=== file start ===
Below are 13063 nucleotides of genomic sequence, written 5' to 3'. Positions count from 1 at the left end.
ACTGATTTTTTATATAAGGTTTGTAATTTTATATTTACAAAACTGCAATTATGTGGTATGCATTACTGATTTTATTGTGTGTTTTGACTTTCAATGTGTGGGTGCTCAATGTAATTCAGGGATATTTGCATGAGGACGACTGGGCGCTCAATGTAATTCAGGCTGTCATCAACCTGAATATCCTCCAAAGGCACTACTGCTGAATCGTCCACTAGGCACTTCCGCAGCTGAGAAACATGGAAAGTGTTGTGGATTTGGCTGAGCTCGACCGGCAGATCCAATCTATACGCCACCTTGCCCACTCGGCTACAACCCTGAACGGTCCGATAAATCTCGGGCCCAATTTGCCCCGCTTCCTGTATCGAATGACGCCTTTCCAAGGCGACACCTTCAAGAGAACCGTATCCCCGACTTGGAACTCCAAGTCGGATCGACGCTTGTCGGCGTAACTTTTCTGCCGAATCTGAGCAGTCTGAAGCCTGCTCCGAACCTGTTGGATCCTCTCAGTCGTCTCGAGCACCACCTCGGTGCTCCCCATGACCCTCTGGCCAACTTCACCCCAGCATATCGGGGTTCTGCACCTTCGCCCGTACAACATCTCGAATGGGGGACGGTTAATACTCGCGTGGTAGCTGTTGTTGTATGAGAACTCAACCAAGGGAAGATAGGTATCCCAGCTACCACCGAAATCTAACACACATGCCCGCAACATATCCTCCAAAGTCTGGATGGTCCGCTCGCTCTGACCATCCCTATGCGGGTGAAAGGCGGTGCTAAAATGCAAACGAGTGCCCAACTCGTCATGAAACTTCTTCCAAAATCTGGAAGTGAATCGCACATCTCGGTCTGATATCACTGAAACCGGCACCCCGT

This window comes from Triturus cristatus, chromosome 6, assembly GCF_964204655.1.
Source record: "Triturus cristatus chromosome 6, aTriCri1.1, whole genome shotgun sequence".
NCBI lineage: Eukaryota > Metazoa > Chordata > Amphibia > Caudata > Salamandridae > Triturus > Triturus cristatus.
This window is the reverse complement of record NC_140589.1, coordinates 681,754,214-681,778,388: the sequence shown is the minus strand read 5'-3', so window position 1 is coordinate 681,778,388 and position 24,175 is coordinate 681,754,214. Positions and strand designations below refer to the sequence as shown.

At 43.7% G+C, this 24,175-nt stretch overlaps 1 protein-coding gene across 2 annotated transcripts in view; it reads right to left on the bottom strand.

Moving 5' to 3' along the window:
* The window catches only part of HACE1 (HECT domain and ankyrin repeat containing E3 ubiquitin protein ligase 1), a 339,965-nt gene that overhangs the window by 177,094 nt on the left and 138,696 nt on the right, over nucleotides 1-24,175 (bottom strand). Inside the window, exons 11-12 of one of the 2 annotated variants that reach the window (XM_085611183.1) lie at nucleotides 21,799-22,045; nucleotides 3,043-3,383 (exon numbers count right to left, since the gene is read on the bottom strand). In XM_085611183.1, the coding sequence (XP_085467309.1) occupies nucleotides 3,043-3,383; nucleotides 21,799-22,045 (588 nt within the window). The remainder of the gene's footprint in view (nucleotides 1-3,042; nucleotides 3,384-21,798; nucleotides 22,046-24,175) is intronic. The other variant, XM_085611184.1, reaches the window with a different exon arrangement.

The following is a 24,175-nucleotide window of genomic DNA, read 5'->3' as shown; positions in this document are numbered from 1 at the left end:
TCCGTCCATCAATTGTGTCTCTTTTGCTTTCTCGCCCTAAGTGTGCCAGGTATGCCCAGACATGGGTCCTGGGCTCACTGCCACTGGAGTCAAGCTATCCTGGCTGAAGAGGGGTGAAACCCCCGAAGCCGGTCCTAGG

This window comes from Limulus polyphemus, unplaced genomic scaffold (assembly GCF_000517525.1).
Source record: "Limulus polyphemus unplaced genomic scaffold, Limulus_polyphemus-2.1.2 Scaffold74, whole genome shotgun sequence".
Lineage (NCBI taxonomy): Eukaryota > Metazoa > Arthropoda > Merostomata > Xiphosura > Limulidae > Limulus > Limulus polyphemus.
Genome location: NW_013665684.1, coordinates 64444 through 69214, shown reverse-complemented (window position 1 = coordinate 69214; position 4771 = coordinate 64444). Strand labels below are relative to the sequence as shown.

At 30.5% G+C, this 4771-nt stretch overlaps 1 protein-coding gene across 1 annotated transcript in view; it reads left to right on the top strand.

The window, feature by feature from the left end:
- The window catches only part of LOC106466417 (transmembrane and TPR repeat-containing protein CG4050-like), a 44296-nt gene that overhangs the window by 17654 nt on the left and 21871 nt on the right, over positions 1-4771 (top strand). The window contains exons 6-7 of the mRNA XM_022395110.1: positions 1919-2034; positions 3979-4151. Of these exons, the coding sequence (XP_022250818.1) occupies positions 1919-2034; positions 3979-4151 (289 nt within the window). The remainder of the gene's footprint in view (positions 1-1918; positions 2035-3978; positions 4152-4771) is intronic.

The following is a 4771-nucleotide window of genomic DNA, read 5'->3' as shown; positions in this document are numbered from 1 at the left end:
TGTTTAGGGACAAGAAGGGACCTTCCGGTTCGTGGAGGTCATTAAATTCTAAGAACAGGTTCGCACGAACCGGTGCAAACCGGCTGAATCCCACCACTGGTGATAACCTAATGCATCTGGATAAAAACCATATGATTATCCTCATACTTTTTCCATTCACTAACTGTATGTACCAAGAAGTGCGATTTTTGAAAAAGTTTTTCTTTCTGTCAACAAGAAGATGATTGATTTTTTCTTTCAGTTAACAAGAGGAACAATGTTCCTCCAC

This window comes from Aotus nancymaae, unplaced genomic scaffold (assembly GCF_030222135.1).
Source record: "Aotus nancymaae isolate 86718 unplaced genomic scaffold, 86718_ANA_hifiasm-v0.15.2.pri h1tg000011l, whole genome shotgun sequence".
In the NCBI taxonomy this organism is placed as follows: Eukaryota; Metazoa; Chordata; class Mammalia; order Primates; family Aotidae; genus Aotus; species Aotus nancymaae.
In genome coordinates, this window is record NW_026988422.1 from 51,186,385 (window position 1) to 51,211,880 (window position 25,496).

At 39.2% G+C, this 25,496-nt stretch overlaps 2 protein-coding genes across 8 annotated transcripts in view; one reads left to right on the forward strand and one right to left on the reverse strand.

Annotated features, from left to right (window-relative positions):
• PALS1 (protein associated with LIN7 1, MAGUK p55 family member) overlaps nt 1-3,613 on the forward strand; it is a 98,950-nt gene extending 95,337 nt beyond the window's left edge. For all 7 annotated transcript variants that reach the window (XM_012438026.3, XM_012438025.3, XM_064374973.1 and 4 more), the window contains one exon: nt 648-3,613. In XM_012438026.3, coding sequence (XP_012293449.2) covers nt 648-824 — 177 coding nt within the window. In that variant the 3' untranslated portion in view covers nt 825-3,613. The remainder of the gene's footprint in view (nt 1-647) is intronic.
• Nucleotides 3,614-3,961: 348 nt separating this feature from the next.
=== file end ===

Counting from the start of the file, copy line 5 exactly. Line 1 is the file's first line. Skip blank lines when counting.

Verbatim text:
NCBI lineage: Eukaryota > Metazoa > Chordata > Amphibia > Caudata > Salamandridae > Triturus > Triturus cristatus.